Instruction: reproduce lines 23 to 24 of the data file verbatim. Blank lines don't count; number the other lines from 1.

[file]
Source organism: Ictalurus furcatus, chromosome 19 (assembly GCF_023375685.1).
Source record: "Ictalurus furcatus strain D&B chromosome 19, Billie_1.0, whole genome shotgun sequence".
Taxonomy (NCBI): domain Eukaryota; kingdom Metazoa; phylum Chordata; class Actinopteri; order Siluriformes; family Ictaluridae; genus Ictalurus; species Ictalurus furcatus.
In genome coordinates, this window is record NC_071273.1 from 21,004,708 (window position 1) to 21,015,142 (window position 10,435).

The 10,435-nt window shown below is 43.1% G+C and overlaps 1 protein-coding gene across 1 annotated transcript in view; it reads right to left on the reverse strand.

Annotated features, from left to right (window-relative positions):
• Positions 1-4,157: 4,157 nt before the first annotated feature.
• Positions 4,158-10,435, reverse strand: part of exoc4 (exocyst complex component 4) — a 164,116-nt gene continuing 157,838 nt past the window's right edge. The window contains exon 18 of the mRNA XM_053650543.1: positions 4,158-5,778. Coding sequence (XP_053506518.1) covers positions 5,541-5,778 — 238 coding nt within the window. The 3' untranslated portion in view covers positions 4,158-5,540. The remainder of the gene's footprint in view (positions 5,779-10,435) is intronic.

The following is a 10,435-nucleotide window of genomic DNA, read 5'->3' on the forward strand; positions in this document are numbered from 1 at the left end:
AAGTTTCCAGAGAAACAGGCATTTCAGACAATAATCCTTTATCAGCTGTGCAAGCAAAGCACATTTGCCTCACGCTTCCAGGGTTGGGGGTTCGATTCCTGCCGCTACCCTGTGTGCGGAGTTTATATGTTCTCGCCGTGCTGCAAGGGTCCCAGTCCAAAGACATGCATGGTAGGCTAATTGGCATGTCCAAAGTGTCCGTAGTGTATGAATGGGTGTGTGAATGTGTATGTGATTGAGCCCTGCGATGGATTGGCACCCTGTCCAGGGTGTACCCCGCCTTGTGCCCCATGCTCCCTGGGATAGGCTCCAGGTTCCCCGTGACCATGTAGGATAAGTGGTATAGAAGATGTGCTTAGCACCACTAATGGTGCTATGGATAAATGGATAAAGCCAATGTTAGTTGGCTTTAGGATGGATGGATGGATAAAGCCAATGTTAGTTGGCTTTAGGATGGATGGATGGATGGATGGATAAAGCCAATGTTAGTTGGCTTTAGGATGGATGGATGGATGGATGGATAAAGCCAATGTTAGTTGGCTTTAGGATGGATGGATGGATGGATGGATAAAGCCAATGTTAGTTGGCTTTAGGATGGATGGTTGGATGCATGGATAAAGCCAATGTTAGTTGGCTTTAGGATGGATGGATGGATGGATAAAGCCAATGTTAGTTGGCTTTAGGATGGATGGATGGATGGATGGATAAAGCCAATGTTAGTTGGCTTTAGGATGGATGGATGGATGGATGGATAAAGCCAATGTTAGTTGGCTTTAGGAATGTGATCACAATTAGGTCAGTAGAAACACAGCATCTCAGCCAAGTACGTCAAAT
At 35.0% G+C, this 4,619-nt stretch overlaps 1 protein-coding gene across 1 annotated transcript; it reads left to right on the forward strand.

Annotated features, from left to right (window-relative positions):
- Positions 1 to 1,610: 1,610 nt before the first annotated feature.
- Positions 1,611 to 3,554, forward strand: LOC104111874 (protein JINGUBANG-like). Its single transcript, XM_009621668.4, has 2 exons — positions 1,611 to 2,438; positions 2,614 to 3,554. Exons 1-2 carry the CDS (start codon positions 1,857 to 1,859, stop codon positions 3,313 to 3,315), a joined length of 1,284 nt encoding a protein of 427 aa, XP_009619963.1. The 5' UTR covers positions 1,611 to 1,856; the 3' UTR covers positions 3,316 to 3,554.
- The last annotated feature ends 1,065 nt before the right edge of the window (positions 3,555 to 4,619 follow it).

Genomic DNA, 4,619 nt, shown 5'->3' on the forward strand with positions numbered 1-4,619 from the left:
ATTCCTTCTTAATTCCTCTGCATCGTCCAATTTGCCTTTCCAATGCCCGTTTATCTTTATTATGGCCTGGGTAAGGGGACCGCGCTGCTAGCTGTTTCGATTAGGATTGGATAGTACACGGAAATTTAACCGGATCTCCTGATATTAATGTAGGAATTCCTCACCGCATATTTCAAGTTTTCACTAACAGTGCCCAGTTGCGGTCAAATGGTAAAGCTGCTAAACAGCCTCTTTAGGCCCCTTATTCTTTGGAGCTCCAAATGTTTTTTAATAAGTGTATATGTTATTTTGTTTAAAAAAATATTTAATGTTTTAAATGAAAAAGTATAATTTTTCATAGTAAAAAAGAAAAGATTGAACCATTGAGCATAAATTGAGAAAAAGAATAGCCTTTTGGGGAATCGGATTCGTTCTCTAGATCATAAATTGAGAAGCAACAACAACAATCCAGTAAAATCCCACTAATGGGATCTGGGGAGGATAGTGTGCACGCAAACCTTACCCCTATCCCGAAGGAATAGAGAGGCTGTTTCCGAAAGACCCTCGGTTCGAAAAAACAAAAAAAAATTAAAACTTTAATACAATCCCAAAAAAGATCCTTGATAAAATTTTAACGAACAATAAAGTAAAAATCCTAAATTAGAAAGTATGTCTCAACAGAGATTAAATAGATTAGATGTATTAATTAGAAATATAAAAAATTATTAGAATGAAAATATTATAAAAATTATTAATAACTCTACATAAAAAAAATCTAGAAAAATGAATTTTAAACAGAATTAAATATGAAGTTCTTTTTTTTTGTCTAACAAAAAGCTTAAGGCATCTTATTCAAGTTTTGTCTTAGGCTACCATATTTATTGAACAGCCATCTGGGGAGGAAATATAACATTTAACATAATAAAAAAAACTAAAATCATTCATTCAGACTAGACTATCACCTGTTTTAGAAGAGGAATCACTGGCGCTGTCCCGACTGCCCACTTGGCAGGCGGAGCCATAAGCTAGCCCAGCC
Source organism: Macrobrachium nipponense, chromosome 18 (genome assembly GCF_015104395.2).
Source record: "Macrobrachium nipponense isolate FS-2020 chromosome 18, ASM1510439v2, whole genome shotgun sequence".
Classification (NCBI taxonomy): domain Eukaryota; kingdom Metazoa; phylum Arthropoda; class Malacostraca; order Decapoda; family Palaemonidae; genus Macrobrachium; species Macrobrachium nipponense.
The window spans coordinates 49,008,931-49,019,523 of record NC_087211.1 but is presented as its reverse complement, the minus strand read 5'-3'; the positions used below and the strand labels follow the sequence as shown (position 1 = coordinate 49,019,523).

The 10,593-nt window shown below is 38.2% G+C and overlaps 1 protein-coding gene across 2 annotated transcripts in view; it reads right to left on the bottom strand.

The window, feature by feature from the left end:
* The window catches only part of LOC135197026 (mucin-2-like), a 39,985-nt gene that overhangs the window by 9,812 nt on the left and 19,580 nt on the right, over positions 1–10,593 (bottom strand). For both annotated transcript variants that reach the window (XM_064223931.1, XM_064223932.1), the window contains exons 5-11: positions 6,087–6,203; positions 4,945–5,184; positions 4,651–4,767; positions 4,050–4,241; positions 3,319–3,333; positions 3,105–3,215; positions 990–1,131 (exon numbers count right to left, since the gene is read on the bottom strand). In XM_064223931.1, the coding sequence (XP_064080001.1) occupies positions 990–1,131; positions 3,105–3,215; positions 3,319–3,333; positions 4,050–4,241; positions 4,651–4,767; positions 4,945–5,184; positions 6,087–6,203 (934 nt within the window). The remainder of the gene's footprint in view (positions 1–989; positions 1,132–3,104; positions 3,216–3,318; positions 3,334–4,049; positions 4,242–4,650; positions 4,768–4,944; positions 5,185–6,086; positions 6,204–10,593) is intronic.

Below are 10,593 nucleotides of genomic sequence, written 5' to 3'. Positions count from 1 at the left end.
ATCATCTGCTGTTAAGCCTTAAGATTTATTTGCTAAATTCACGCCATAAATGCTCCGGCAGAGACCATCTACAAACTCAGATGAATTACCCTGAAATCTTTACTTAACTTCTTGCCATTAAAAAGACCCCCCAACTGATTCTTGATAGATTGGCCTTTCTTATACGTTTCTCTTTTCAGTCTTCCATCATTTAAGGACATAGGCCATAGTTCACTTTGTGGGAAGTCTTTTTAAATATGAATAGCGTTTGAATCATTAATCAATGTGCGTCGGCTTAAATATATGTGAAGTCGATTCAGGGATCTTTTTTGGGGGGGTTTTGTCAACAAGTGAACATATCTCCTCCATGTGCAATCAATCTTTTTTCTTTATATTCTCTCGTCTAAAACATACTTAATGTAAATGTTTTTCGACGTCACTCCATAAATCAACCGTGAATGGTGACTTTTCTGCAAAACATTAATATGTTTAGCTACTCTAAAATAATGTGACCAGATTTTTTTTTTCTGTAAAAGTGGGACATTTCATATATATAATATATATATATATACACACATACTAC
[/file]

The window, feature by feature from the left end:
* The window catches only part of LOC135197026 (mucin-2-like), a 39,985-nt gene that overhangs the window by 9,812 nt on the left and 19,580 nt on the right, over positions 1–10,593 (bottom strand). For both annotated transcript variants that reach the window (XM_064223931.1, XM_064223932.1), the window contains exons 5-11: positions 6,087–6,203; positions 4,945–5,184; positions 4,651–4,767; positions 4,050–4,241; positions 3,319–3,333; positions 3,105–3,215; positions 990–1,131 (exon numbers count right to left, since the gene is read on the bottom strand). In XM_064223931.1, the coding sequence (XP_064080001.1) occupies positions 990–1,131; positions 3,105–3,215; positions 3,319–3,333; positions 4,050–4,241; positions 4,651–4,767; positions 4,945–5,184; positions 6,087–6,203 (934 nt within the window). The remainder of the gene's footprint in view (positions 1–989; positions 1,132–3,104; positions 3,216–3,318; positions 3,334–4,049; positions 4,242–4,650; positions 4,768–4,944; positions 5,185–6,086; positions 6,204–10,593) is intronic.